Saskatchewan Writers' Guild leading the way on diversity in Saskatchewan

By: Paul Spasoff June, 2014

Saskatchewan was a different place in 1969.

At the time, the province was home to less than 950,000 people. With approximately 50 per cent of that population living in rural areas, agriculture drove the provincial economy. The demographics of Saskatchewan largely reflected the descendants of the pioneers who migrated to the province from Western and Eastern Europe in search of a better way of life.

A conference of writers that same year led to the creation of the Saskatchewan Writers’ Guild (SWG). A not-for-profit organization, it was established to help develop Saskatchewan writers and promote awareness of literature in the province. Its membership, along with its programs and services, largely reflected the demographics in the province at the time.

Much has changed over the past 45 years. As of the beginning of 2014, 1,117,503 people were living in the province - approximately 30 per cent in rural Saskatchewan. Similar to the population base, the focus of the economy has also shifted to include the mining, oil and gas, and manufacturing sectors. People from abroad continue to seek opportunities in the province, with nearly 43,000 immigrants settling in Saskatchewan communities from 2007 to 2012. In recent years the newest residents have come from approximately 180 different countries.

As a result, the SWG has evolved to offer more programs and services, to serve a larger and more diverse membership and province. Currently, the SWG has 685 members. “We have certainly noticed the changing demographics in the population in Saskatchewan. We’ve had a lot of people from various backgrounds wanting some help,” says Judith Silverthorne, executive director, SWG. “There are new kinds of demographics that haven’t really shown up much before. We want to be welcoming to people who are new to this province and this country.”

To address the changing demographics and the requests for assistance, the SWG recently developed a policy for diversity, inclusion and equity. It is designed to ensure inclusion, as well as encourage further diversification within all areas of the Saskatchewan Writers’ Guild. “We’ve kind of been on this path for quite a while - to be more inclusive and diverse,” Silverthorne explains. “But we wanted to formalize it a little bit more and come up with a strategic direction and guidelines.

“Over the years there has been a narrow focus. We really wanted it to be something that could help serve writers - no matter what background, no matter what skill and no matter what age. We’re here to help writers improve their abilities and help get them published,” she says.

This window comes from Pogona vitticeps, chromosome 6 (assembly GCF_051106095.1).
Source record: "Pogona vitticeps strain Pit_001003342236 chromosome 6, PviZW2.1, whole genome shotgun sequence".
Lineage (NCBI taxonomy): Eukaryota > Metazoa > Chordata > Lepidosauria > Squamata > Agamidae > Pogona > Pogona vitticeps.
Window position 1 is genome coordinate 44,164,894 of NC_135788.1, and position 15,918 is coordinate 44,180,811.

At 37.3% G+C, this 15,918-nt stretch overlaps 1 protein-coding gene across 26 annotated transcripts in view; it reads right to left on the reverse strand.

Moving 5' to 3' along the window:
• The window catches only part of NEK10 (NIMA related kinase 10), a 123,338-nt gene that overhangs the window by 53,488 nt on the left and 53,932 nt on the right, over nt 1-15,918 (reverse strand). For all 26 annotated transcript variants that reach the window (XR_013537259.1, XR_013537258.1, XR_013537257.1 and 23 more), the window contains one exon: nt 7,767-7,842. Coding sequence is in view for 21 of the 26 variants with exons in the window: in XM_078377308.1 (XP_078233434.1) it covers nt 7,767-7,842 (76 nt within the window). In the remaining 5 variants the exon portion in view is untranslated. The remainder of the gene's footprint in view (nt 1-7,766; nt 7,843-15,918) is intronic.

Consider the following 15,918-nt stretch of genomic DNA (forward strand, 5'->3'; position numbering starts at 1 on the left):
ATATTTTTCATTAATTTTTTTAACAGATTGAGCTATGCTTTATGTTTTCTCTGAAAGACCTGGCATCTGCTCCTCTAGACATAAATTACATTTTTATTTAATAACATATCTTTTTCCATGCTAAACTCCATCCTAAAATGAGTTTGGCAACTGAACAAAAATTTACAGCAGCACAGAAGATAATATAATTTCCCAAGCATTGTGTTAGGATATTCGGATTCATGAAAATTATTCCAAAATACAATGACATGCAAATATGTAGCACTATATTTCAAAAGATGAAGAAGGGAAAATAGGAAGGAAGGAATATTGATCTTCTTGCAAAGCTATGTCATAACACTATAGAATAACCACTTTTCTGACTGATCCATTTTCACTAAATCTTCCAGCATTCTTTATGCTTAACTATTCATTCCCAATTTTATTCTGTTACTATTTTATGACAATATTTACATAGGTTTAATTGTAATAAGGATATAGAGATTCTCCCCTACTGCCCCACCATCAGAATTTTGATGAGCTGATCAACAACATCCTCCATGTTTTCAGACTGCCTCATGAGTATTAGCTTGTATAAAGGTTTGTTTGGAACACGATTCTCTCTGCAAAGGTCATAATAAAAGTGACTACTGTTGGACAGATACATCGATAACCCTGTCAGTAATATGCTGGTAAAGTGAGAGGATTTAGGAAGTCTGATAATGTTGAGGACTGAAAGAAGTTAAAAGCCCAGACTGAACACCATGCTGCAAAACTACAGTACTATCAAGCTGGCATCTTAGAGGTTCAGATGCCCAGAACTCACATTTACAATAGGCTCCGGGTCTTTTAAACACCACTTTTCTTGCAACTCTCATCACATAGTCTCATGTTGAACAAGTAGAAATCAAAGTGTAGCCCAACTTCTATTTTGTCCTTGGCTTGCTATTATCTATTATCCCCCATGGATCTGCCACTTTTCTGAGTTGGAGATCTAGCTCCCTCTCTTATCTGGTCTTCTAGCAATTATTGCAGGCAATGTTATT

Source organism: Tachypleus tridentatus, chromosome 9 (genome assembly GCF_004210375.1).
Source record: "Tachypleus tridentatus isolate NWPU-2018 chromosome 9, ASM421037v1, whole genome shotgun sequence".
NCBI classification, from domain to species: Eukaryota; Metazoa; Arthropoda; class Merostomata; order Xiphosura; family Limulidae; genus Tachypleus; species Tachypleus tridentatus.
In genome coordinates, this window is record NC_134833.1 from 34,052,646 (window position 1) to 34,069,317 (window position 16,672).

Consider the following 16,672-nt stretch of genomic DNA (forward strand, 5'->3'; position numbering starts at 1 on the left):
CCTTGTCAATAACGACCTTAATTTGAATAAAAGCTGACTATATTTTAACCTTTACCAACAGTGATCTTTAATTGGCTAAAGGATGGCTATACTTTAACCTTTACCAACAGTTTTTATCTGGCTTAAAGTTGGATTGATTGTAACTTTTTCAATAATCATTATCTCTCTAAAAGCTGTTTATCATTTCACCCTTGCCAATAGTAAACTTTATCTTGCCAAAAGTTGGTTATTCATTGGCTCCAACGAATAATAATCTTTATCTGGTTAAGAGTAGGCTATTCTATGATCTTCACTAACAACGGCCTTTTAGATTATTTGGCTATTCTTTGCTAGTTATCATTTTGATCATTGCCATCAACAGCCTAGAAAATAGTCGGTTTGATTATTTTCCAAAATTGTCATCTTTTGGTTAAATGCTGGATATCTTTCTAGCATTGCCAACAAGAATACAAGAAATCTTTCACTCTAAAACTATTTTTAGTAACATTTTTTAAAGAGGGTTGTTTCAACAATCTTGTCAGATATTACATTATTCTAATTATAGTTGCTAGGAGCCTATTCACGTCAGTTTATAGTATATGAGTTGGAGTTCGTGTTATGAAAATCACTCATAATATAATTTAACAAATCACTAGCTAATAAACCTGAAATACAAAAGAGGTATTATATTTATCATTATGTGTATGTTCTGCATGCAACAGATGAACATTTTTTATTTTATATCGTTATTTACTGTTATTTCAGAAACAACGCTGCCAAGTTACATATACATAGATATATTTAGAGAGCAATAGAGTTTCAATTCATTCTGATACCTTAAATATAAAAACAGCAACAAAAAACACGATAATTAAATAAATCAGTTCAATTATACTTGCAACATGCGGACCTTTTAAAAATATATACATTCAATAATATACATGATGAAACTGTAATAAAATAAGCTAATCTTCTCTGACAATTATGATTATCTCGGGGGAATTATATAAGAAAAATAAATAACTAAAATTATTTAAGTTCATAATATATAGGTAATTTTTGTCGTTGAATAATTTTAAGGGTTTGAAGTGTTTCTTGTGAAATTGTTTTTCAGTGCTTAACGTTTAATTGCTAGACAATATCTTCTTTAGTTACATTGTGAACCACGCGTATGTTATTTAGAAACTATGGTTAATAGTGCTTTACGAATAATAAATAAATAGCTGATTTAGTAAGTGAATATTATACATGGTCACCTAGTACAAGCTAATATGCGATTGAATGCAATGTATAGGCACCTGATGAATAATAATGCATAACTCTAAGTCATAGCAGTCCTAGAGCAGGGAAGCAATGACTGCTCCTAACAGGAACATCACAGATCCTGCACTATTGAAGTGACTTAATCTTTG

According to the policy, its stated intent is to ensure equity access to programs and services, as well all opportunities within the organization. It’s a framework that provides a clearly defined, consistent and inclusive approach to encouraging participation, along with access to programs and services. The SWG developed the policy in consultation with some of its stakeholder groups to ensure it was meeting the needs of its members.

With the policy complete, the next step for Silverthorne and the SWG is to develop an accompanying diversity plan for the organization. “The strategy is really the next phase for us,” she says. “Now that we’ve got a policy, we need to come up with some plans and strategies. But it’s not something you can just do overnight. It’s going to take us a while to connect with the communities and see where we might be able to help.”

However, the SWG is already off to a good start. Over the years, Aboriginal programming has played an ever-increasing role in the organization. It eventually led to the creation of a contract Aboriginal Program Coordinator position, which has since evolved into a permanent part-time position. While acknowledging there is more work to be done to develop the Aboriginal community, Silverthorne cites the creation of the Aboriginal Advisory Circle and a partnership with the Saskatchewan Aboriginal Writers Circle Inc. as steps in the right direction. The SWG also partners with the Global Gathering Place in Saskatoon on a workshop to help visible minorities and immigrants to Saskatchewan tell their stories.

By developing a diversity policy, the SWG is taking a step forward as an organization. As one of the first non-profit groups in Saskatchewan to develop a full diversity policy, it is taking a leadership role in the province.

"We're one of the leaders in our provinnce in doing this and we're one of the first ones to actually have a formal partnership with the Saskatchewan Human Rights Commission as well," says Silverthorne. “We’ve heard from other (non-profit groups) that are interested in what we’re doing. We’ve made great strides, but it’s going to be evolving and changing and have to be adapted over time.”